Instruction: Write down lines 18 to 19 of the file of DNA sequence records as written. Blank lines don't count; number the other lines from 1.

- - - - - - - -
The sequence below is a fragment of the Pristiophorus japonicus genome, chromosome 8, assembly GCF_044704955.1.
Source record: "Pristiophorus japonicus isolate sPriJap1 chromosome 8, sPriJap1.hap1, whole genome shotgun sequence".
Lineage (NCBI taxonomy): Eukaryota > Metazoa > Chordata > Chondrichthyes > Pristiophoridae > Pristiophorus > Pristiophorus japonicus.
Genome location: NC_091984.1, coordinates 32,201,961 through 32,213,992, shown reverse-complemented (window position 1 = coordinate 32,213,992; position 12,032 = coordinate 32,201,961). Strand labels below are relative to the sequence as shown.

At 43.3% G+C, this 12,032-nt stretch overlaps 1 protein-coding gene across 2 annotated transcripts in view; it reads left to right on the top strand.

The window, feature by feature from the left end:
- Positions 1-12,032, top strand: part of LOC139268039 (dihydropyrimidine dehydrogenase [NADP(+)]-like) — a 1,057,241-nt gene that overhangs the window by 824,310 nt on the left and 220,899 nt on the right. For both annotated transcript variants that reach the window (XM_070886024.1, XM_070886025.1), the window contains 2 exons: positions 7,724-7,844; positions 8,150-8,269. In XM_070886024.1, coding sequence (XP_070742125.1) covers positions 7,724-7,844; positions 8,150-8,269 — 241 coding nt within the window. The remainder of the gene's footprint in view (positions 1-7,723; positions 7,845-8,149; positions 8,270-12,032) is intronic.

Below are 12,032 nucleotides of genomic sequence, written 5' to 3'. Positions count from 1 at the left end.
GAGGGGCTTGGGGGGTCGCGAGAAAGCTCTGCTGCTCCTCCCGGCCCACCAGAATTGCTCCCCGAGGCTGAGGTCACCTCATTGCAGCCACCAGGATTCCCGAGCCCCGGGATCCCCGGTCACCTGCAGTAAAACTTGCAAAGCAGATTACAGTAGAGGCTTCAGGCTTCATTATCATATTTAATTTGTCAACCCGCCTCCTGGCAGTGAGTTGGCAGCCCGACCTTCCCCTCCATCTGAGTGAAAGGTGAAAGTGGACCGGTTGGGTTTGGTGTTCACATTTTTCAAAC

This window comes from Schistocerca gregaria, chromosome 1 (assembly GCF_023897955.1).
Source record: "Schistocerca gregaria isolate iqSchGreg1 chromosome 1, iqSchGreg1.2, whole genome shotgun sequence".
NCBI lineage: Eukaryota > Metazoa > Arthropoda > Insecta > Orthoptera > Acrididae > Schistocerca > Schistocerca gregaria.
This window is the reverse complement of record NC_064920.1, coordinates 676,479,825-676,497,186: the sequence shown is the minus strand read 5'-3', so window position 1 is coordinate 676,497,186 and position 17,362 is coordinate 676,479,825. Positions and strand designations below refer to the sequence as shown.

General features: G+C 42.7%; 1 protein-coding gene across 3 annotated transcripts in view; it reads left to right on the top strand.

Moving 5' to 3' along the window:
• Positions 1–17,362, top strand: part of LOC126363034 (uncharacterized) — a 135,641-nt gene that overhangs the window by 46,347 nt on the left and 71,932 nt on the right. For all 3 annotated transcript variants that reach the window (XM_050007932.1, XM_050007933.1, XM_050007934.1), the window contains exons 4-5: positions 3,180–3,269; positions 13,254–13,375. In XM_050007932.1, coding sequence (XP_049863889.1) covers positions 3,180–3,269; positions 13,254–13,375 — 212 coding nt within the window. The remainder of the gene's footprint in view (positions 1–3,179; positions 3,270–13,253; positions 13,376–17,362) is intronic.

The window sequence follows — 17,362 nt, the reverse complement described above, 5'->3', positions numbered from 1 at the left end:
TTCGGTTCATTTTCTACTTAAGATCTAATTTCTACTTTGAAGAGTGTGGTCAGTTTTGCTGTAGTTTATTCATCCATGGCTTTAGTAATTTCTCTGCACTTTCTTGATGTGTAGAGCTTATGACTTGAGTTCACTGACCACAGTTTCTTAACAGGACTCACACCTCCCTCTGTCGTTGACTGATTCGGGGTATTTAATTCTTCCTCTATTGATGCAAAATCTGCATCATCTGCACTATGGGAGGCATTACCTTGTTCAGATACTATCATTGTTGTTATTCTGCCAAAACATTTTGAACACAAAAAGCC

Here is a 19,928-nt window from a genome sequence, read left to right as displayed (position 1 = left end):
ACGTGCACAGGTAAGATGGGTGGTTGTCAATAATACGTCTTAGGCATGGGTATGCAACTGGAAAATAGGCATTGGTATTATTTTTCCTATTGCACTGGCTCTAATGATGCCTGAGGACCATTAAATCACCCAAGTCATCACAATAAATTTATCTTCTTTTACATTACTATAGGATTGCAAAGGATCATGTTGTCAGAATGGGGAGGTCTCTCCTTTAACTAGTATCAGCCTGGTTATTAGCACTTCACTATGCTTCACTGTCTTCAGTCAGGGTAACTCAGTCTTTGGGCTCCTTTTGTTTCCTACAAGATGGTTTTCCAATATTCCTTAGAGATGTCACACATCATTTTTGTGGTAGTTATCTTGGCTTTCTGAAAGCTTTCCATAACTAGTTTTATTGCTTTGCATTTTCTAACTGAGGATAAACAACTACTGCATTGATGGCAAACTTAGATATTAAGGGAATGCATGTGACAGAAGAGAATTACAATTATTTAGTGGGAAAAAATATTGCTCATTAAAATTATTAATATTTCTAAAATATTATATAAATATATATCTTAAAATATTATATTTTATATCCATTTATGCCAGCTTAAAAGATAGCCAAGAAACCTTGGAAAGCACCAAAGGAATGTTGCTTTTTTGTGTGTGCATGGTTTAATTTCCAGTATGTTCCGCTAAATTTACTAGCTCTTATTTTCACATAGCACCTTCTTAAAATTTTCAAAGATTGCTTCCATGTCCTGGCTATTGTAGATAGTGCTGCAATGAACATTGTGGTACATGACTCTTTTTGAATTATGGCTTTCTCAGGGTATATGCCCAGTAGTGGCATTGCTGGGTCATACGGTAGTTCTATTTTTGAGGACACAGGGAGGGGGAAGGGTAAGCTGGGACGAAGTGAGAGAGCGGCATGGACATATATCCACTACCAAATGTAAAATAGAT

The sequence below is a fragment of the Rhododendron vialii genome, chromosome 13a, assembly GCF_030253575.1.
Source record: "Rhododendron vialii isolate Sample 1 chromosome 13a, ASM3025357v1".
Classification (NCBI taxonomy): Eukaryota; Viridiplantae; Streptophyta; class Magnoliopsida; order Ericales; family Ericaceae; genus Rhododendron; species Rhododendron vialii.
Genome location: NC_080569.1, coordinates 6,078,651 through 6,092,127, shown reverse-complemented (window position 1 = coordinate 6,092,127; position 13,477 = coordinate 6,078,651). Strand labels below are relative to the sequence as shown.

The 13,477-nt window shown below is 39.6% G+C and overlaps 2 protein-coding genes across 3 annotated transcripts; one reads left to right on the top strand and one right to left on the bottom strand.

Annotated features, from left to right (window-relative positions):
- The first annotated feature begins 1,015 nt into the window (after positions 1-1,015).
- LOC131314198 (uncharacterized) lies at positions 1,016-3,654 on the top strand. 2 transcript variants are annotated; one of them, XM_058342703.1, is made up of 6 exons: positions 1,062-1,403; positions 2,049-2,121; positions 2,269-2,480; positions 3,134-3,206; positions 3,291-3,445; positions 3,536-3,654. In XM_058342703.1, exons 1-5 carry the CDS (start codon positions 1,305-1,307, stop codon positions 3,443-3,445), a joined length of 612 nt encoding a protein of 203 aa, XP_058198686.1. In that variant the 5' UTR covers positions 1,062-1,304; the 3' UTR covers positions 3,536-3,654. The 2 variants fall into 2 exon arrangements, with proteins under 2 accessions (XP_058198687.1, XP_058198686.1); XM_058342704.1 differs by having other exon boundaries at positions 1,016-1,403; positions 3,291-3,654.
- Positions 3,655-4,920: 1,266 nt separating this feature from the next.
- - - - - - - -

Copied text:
TTCGGTTCATTTTCTACTTAAGATCTAATTTCTACTTTGAAGAGTGTGGTCAGTTTTGCTGTAGTTTATTCATCCATGGCTTTAGTAATTTCTCTGCACTTTCTTGATGTGTAGAGCTTATGACTTGAGTTCACTGACCACAGTTTCTTAACAGGACTCACACCTCCCTCTGTCGTTGACTGATTCGGGGTATTTAATTCTTCCTCTATTGATGCAAAATCTGCATCATCTGCACTATGGGAGGCATTACCTTGTTCAGATACTATCATTGTTGTTATTCTGCCAAAACATTTTGAACACAAAAAGCC

Here is a 19,928-nt window from a genome sequence, read left to right as displayed (position 1 = left end):